Posted: Thu Jul 10, 2003.   Comments (0)

The Anniversary of Roswell — On July 8, 1947, 56 years ago today, the Roswell Daily Record made UFO history by announcing on its front page the discovery by the army of a flying saucer in the Roswell region. The army soon retracted its statement that it had discovered a flying saucer, leading to ever-growing suspicion of a cover-up. Here's a transcript of the 1947 article.
Posted: Wed Jul 09, 2003.   Comments (0)

Tattoos for Kids — Here's the latest hoax website making the rounds: Baby Ink, a tattoo parlor for kids. The site claims that any kid over the age of six months is allowed to get a tattoo as long as their parent signs a consent form. But I don't believe that's right. That would be a bit like saying kids are allowed to smoke or drink alcohol as long as their parents consent to it. No, I think you have to be 18 or over to get a tattoo (or is it 16 and over?). The site lists a San Diego location that's quite…
Posted: Wed Jul 09, 2003.   Comments (1)

Carl Spangler — A reporter at the Roswell Daily Record gets fired for printing a quote he claimed to have gotten from a groundskeeper at a local golf course named 'Carl Spangler.' In reality, the quote came from Bill Murray's character in Caddyshack, 'Carl Spackler.' The quote referred to a new type of hybrid grass developed by the groundskeeper that had this amazing feature: "you can play 36 holes on it in the afternoon, take it home and just get stoned to the bejeezus-belt…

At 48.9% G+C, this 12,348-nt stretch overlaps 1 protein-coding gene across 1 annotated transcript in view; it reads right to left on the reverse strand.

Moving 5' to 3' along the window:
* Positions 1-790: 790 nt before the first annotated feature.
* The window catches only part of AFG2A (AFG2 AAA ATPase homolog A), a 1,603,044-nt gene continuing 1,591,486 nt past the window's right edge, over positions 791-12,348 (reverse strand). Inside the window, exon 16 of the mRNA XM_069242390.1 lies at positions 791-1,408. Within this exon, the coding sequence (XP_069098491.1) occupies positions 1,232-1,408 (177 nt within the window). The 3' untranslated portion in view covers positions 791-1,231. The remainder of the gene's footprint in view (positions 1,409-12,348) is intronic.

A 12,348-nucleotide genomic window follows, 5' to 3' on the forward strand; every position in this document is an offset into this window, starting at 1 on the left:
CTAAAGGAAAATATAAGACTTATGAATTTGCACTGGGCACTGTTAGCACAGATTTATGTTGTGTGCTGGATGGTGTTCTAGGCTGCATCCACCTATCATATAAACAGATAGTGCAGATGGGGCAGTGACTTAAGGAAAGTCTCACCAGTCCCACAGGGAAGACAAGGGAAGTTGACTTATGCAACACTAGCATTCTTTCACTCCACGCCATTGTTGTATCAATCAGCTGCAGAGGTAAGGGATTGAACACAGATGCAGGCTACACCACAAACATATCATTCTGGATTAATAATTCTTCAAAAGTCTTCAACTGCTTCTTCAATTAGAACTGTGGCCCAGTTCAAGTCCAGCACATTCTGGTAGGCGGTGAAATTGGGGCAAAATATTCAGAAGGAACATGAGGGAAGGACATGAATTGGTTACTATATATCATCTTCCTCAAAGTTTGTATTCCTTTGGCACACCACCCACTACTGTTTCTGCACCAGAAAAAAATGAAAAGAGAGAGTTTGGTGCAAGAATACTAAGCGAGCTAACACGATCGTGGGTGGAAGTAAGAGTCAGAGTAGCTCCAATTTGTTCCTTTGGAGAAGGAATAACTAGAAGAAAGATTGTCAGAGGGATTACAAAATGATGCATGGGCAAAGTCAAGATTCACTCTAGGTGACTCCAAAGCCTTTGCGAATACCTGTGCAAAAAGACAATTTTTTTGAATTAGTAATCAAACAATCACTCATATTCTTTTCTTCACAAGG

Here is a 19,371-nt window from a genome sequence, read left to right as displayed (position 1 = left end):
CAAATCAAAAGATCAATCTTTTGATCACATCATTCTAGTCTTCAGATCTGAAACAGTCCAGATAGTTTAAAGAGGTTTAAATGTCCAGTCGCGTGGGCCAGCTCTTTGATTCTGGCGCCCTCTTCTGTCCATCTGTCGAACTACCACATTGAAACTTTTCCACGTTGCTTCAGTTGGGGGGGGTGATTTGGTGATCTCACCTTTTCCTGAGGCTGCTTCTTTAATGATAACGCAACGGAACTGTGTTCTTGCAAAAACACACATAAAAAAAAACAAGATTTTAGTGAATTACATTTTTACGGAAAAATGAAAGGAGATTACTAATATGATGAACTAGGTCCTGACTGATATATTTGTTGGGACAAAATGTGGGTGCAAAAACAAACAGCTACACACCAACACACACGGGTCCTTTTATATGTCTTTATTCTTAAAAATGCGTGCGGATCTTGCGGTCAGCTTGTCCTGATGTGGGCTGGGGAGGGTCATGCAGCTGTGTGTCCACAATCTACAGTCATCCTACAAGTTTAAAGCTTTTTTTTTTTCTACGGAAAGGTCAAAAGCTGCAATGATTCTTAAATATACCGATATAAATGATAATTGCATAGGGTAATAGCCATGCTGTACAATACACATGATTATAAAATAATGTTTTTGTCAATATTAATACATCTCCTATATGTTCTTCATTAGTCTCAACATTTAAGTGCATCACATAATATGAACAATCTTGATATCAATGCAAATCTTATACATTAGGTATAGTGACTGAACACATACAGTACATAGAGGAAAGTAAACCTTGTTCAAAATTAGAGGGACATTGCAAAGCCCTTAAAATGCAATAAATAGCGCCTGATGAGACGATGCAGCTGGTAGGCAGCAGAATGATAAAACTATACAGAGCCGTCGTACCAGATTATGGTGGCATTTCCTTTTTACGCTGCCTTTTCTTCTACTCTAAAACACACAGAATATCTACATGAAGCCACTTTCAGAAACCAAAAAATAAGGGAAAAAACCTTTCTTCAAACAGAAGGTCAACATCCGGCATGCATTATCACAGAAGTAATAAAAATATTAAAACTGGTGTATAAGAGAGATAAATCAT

Posted: Mon Jul 07, 2003.   Comments (0)

Defacers Challenge — I haven't yet heard of any websites being defaced as part of today's Defacers' Challenge. Perhaps it was a hoax after all.
Posted: Mon Jul 07, 2003.   Comments (0)

Cassius Clay and the Phantom Punch — Did Sonny Liston throw fights to Cassius Clay in 1964 and 1965? Many feel that Clay's 1965 victory, in particular, was prearranged, with Liston falling to the mat in the first round following a "phantom punch." Mike Dunn, of EastSideBoxing.com discusses the lingering controversy.
Posted: Mon Jul 07, 2003.   Comments (0)

Who is the real Saddam Hussein? — An audio broadcast being aired on Al-Jazeera purports to be the voice of Saddam Hussein delivering a message to the Iraqi people. As usual, it has left everyone wondering if it really is Saddam's voice, or just someone impersonating him. This recalls how everyone wondered whether the man in the video broadcast shown during the war was actually Hussein, or one of his doubles.
Posted: Mon Jul 07, 2003.   Comments (0)

Perpetual Motion Machine — Sandeep Acharya has shared with me his blueprints for building a machine that can convert magnetic energy into mechanical energy. He promises that it really works. Check it out for yourself.
Posted: Sun Jul 06, 2003.   Comments (0)